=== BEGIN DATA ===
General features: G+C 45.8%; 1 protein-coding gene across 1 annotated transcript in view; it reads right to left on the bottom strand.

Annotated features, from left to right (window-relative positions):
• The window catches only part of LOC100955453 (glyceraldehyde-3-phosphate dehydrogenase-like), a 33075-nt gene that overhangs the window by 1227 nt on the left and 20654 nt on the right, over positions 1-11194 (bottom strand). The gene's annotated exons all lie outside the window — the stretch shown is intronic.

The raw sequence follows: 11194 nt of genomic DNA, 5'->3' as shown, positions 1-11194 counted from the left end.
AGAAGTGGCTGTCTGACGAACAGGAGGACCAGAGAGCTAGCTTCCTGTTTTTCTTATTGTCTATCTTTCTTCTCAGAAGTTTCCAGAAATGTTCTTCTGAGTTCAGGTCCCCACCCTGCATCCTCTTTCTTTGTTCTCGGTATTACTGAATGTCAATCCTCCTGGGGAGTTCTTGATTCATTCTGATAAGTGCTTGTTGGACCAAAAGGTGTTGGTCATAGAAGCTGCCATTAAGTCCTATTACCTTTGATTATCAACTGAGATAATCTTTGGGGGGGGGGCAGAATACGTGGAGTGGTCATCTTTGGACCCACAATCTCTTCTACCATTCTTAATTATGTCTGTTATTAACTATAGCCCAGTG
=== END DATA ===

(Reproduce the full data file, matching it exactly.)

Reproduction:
General features: G+C 45.8%; 1 protein-coding gene across 1 annotated transcript in view; it reads right to left on the bottom strand.

Annotated features, from left to right (window-relative positions):
• The window catches only part of LOC100955453 (glyceraldehyde-3-phosphate dehydrogenase-like), a 33075-nt gene that overhangs the window by 1227 nt on the left and 20654 nt on the right, over positions 1-11194 (bottom strand). The gene's annotated exons all lie outside the window — the stretch shown is intronic.

The raw sequence follows: 11194 nt of genomic DNA, 5'->3' as shown, positions 1-11194 counted from the left end.
AGAAGTGGCTGTCTGACGAACAGGAGGACCAGAGAGCTAGCTTCCTGTTTTTCTTATTGTCTATCTTTCTTCTCAGAAGTTTCCAGAAATGTTCTTCTGAGTTCAGGTCCCCACCCTGCATCCTCTTTCTTTGTTCTCGGTATTACTGAATGTCAATCCTCCTGGGGAGTTCTTGATTCATTCTGATAAGTGCTTGTTGGACCAAAAGGTGTTGGTCATAGAAGCTGCCATTAAGTCCTATTACCTTTGATTATCAACTGAGATAATCTTTGGGGGGGGGGCAGAATACGTGGAGTGGTCATCTTTGGACCCACAATCTCTTCTACCATTCTTAATTATGTCTGTTATTAACTATAGCCCAGTG